Friday, January 16, 2009
Dirty Laundry: Aired
Wow, you guys, thanks for all of your input, and kudos on the last post. Alas, it seems that I've misled you once again: There isn't anyone hassling me. Well, there is, kind of, someone putting pressure on me.
It's, uh...me. It's me, that's who, that's been telling me that I might need to reveal a bit more on my blog. It's me who wonders if certain things I lead you to believe are entirely fair.
Don't we usually put the most pressure on ourselves, after all?
Ok. It's confession time.
You know, I write and write and write about my kid. If you'd been reading back in the day, his pre-Army days, you'd have noted a few admissions about a few lousy days, when we were at each other's throats. We argued, sometimes, back then. Go figure: he a teenage kid, and me a mother at wit's end.
Here's the deal. I often get people that approach me, in person, or via email, and lament to me "I wish I had the same relationship with my son that you have with yours."
It takes me back every single time, and I backpedal, and stammer, and admit to those people..."well, you do understand that it's not all rainbows and teddy bears between us all the time, don't you?"
And they don't, really. I've somewhere along the line given the impression that we speak daily, and that we never get on one another's nerves. That when he comes home, he mows the yard without my asking (HA! I kill me!), and that he's comfortable sitting around my quiet home for hours, just enjoying Mother's company.
And that there is never conflict between us.
I'm here to tell you that there certainly is conflict between us. Even after I worried and cried and gnashed my teeth when he was in Iraq. Even though he can't wait to get home and dig into Mom's cooking. We still lock horns.
The truth is, that over the holidays, there was a conflict of EPIC proportions in our household. One of "those" conflicts in which things are said, and done, and then said again in retaliation until the parties involved are completely shell-shocked from the pain inflicted on them, and the apologies they themselves should make. It was a conflict that had ancillaries. It branched out, and caused conflict between Brian and his father. It caused conflict between me and his father. And if not conflict, entirely, some heartache and confusion with Clint, as he tried to figure out what his boundaries were, in the midst of the whole mess.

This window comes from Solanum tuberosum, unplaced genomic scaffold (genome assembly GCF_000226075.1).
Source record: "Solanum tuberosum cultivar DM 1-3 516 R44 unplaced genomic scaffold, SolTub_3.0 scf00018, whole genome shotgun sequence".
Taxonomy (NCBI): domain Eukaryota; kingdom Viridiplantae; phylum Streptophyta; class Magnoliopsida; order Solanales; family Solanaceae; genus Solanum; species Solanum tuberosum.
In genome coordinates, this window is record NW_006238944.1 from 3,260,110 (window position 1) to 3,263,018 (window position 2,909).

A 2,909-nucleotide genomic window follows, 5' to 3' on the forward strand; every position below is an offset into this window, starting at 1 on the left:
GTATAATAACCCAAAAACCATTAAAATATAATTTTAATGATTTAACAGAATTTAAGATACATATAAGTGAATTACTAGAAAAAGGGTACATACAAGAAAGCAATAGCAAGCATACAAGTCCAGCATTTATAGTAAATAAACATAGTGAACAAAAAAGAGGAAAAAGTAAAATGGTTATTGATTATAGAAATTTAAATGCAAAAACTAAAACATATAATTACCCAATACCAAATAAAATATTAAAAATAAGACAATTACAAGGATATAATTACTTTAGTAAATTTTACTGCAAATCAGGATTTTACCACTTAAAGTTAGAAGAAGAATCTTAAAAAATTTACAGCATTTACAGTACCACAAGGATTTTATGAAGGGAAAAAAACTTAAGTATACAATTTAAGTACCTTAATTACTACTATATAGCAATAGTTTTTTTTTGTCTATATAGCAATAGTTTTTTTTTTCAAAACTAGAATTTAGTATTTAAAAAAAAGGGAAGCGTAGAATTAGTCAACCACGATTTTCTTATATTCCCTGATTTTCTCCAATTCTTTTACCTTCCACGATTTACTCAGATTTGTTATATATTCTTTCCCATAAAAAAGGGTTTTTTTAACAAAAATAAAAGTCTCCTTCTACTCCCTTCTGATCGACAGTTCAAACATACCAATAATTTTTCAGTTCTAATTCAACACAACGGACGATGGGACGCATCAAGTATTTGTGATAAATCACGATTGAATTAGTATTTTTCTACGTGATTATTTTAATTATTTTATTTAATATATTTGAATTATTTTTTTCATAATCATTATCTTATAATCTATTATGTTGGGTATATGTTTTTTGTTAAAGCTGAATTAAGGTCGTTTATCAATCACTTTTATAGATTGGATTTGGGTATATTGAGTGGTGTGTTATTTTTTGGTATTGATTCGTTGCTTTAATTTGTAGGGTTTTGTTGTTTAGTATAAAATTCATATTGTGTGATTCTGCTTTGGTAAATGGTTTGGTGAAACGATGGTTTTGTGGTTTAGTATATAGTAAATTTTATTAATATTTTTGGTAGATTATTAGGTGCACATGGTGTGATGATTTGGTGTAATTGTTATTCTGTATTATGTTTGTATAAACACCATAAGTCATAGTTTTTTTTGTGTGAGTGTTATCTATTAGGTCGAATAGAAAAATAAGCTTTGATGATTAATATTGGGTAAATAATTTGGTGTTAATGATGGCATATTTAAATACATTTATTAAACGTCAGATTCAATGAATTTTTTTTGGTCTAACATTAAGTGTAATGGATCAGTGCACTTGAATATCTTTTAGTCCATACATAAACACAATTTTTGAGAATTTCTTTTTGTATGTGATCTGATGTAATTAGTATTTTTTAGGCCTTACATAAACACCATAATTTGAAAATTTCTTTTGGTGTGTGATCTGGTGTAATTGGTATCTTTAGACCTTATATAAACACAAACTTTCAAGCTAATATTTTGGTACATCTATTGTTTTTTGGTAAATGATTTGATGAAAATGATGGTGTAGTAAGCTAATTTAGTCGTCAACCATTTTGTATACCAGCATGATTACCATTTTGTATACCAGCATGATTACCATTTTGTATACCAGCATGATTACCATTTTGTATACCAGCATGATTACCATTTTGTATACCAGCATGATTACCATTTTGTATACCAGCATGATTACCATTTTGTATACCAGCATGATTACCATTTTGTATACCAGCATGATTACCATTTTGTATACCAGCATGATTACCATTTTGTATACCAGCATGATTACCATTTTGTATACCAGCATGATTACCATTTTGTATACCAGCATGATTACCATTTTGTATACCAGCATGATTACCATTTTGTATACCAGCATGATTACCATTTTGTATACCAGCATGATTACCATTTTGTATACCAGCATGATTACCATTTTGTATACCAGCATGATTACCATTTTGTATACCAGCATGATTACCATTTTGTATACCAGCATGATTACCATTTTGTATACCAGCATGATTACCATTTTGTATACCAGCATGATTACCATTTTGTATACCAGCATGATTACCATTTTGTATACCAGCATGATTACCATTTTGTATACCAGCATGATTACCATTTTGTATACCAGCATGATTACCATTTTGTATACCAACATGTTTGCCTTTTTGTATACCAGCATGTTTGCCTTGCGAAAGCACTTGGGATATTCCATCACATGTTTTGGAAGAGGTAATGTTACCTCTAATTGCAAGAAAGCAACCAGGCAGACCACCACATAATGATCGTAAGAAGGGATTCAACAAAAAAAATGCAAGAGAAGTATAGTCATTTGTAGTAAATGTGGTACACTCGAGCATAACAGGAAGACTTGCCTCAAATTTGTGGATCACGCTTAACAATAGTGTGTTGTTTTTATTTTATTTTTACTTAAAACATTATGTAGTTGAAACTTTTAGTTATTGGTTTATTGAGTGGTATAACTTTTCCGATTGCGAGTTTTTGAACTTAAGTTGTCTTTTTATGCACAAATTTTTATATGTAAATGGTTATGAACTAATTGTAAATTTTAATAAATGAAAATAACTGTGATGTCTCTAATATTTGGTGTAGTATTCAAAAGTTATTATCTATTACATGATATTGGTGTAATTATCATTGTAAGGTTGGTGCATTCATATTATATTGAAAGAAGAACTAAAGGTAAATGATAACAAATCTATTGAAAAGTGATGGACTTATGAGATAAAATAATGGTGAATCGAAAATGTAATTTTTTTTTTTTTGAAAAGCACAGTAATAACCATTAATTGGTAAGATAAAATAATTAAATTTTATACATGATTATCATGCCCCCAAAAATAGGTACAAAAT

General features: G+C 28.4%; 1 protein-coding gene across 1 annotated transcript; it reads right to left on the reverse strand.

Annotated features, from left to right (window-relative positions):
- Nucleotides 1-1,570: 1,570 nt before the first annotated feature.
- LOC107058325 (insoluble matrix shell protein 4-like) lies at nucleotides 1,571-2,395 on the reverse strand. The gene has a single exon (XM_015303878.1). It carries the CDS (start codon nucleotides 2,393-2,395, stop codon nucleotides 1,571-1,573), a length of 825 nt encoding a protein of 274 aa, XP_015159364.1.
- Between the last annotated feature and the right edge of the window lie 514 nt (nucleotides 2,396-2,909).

I sent my son away from my home, and then I wept when he didn't want to return. For 3 days we danced around each other, and finally I asked him to join me for dinner. My treat.
He did. Our nervousness with one another was relieved by humor, when each restaurant we decided on was unavailable to us: No tables, or closed on Tuesday nights this week only, or just closed altogether.
We sat, finally, in the Esquire, with burgers and a beer, and we talked. Too tired and mentally bruised from the original argument, there was no need to hash it out. We didn't need much time, really, to say, "let's move forward."
We realize this: When he comes home, he turns back into a "kid" and I into his "parent." Its who we were when we lived here, and it's who we know to be with each other. It's comforting and nostalgic...and inevitably, eventually gets on each of our nerves. Truth is, he's a responsible young soldier, taking a Sargeant's test and trying to get into Airbourne school, and he doesn't want to be bossed around and parented for 2 weeks. By the same token, I'm a 46-year old woman that lives a pretty quiet lifestyle (yes, I really do), and I'm not interested in harping at a bunch of rowdy jackass boys to clean up their mess in the kitchen. (And I do say "jackass" most lovingly.)
And it takes us, in the end, just a few minutes, at dinner, to come to this agreement: "I am never kicking you out of my house again." And he: "You will never have to."
And we eat burgers and watch the game. And I cook at home for him and his friends the next evening. And we spend the day visiting his Great Grandma. And there's another big steak dinner before he leaves.
And I get up on the morning of my own birthday, and fix him and his buddy a big breakfast, and put them back on the road to Fort Benning with a bag full of lunchmeat pinwheels and poptarts and peppered sunflower seeds, and whatever else I can find in the cupboard. And I don't even cry when he leaves. Until I get back in the house.
He's back at Benning now, and we go about our own lives. He calls me for recipes, and to share things that his friends just did that crack him up. And I call him, occasionally, just to say "watcha doin?"
My son and I, we do have occasional conflict and disagreement—but never without resolution and apologies. We are also friends. We talk a lot, laugh even more, and we like one another.
And in the writing of the last blog, and this one, I've come to realize something:
You're right. I would wish my relationship with my son, on you and yours, if that's what you wish.
It's pretty close to perfect.